As ornithologists, focused as we are upon birds, we perhaps find it hard to fully acknowledge birds’ eggs as key ‘consumables’ in the food web – a ready source of protein for everything from snakes to deer.
Nest cameras have shown that clutches of ground-nesting waders are taken opportunistically, by grazing sheep for instance, but there are also some species – or individuals – that are specialist egg hunters. See Prickly problems for breeding waders (hedgehogs) and Curlews and foxes in East Anglia (sheep).
In their paper in Wader Study, Itxaso Quintana, Rio Button & Les Underhill describe a single-year study of the predation of African Oystercatcher nests on Robben Island, best known for the prison where Nelson Mandela was held for eighteen years, and for its important seabird colonies. Introductions and eradications on Robben Island have created a far-from-natural food-web that is ever-changing. The situation that Itxaso, Rio and Les found in the 2019/20 breeding season included Kelp Gulls ‘protecting’ African Oystercatcher nests from the attentions of Mole Snakes – something that makes little sense unless set in a historical context, as the authors do in their paper.
What a mess!
Homo sapiens has interfered spectacularly on Robben Island, in the same way as in so many other places, with exploitation of seals, the introduction of an array of large mammal species from the mainland during the apartheid era, and the introduction of rabbits, fallow deer and cats. By 2019/20, the rabbits and almost all of the deer had been removed, encouraging the regeneration of ground cover, and over 90% of the cats had been culled. The remaining threats for African Oystercatcher nests were expected to come mostly from Kelp Gulls, native Mole Snakes and the small number of remaining cats.
The 550 African Oystercatchers on Robben Island account for 8% of the species’ population, making this a very important breeding site. This total comprises both nesting pairs and non-breeding birds. African Oystercatchers do not migrate, relying on local shellfish supplies year-round. In 2000, the species was classified as ‘near threatened’ but, thanks to the spread of the invasive Mediterranean Mussel along the South African coast, numbers have recovered. Native shellfish might be in trouble but at least the African Oystercatcher can now be considered to be of ‘least concern’!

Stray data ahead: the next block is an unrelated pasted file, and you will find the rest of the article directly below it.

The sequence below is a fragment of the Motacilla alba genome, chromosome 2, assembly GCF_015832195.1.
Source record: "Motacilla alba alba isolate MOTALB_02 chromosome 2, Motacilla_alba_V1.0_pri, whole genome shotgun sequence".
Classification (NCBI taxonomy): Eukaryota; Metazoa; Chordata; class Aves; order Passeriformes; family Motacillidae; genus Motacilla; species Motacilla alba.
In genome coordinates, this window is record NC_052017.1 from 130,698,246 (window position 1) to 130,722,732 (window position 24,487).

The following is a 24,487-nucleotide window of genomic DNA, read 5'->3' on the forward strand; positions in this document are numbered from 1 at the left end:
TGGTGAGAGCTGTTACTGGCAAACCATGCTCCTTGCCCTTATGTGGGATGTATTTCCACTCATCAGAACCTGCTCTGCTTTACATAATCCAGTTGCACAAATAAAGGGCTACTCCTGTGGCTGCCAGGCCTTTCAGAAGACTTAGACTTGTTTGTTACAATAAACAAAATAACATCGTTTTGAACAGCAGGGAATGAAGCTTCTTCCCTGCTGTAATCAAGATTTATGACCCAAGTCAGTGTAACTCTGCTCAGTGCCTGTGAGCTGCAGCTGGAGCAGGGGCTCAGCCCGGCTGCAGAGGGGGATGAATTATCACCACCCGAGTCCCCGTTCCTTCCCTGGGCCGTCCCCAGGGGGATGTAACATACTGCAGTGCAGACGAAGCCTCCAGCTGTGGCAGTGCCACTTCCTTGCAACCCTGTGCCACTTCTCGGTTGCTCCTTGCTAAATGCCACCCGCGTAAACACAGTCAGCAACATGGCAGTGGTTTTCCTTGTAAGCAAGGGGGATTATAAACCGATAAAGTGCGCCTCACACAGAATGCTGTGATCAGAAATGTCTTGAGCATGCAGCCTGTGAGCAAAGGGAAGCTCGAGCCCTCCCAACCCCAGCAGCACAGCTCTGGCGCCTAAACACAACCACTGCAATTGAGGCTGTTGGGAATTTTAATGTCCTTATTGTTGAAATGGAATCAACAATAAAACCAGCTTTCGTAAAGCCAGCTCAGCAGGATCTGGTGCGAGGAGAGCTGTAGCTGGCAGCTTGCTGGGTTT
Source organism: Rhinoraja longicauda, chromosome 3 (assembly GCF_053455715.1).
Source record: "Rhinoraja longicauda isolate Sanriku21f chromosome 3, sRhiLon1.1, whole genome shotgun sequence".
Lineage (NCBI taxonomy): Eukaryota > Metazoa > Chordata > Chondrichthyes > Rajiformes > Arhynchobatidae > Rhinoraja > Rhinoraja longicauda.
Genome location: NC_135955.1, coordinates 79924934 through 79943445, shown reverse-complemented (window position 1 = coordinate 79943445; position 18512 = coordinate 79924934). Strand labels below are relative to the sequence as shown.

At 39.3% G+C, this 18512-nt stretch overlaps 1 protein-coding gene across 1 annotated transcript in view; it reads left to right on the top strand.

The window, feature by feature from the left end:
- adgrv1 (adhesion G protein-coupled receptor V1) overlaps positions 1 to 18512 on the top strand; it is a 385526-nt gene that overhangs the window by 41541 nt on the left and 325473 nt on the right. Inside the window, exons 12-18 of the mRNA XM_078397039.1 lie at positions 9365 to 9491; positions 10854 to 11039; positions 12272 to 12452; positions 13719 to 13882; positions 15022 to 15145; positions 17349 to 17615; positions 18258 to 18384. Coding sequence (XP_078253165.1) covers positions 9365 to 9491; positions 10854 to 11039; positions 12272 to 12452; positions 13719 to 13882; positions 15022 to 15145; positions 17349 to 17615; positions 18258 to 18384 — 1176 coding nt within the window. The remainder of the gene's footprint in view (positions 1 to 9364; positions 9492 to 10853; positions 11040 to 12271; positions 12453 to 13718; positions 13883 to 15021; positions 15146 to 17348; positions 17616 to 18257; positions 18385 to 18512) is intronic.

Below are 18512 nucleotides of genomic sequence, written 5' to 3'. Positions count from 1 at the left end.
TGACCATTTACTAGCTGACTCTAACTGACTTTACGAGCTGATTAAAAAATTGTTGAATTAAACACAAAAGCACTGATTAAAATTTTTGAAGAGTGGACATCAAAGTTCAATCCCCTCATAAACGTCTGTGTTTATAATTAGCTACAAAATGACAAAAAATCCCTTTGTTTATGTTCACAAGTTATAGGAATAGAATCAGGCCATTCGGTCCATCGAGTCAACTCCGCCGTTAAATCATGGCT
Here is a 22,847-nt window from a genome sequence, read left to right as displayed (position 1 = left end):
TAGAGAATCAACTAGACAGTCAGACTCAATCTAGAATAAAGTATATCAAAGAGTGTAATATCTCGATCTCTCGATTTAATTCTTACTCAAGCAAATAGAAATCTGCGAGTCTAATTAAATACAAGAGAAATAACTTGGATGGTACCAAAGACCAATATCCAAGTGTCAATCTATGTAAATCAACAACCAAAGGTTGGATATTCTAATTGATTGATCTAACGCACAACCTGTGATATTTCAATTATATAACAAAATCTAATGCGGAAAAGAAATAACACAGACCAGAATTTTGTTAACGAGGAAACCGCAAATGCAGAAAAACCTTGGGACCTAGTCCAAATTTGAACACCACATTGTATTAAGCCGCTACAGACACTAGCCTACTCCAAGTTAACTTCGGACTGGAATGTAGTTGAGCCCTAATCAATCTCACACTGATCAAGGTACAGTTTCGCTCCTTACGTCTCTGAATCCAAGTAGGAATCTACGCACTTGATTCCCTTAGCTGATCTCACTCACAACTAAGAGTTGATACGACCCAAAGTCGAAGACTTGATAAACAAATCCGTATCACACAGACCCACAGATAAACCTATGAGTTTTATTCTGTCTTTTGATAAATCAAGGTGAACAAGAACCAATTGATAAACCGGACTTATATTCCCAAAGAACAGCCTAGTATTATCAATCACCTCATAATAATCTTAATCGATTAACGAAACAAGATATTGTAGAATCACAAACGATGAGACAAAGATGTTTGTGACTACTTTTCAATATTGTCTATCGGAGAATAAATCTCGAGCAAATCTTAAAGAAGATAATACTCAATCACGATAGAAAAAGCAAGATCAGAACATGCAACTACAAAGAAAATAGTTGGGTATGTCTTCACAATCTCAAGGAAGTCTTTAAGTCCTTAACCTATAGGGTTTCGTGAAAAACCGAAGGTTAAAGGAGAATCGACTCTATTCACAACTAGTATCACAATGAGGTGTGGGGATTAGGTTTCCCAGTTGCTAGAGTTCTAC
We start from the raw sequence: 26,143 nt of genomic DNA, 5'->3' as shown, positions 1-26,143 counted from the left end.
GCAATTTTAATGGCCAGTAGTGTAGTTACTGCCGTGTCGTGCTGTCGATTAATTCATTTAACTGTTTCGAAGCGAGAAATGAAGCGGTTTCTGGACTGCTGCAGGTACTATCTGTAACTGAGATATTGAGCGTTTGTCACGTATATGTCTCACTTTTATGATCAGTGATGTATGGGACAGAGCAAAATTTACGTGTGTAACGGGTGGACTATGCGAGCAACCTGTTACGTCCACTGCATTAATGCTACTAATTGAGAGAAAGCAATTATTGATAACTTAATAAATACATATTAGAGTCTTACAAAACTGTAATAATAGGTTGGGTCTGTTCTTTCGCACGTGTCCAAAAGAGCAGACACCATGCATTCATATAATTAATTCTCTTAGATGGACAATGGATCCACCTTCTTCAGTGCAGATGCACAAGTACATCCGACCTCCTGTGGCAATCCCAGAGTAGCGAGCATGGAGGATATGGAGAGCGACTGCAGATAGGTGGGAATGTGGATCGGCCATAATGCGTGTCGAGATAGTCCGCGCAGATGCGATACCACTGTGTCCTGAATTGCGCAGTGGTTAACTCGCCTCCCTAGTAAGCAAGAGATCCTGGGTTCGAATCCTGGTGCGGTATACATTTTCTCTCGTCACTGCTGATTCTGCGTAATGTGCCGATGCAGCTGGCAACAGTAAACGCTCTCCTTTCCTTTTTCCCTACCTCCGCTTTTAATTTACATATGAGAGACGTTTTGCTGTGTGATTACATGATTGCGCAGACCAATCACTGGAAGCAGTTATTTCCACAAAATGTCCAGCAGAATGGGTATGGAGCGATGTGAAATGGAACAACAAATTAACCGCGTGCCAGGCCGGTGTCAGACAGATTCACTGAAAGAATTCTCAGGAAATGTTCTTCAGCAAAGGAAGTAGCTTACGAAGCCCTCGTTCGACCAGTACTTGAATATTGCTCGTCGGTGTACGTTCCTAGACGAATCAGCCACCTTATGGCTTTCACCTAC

The 2019-20 breeding season
Robben island has a coastline which is less than 10 km in length, enabling the authors to monitor 158 nesting attempts of what is thought to have been 133 pairs of African Oystercatchers. A further 300 non-breeding oystercatchers were also present. There were three main study sections, corresponding to the north end of the island (63 nests), the south end of the island (64 nests) and the east side (29 nests). The nest success rates of nests in the north and south were very different, with rates in the east being intermediate.
Below the gull colony in the north of the island, 45 out of 63 African Oystercatcher nests were successful (71%) with one failure associated with Mole Snakes.
Away from the gull colony, in the south of the island, only 14 out of 64 African Oystercatcher nests were successful (22%) with 17 failures associated with Mole Snakes and the reason for most failures unknown.
There was far more evidence of Mole Snake activity in the south of the island, as can be seen in the map, with individual snakes seemingly ‘patrolling the shoreline just above the spring high tide level, where African Oystercatchers lay their eggs’. In the north, where African Oystercatchers nest on the shoreline immediately below the Kelp Gull colony, snakes were much less conspicuous. You can read more about this in the paper.
Two decades of research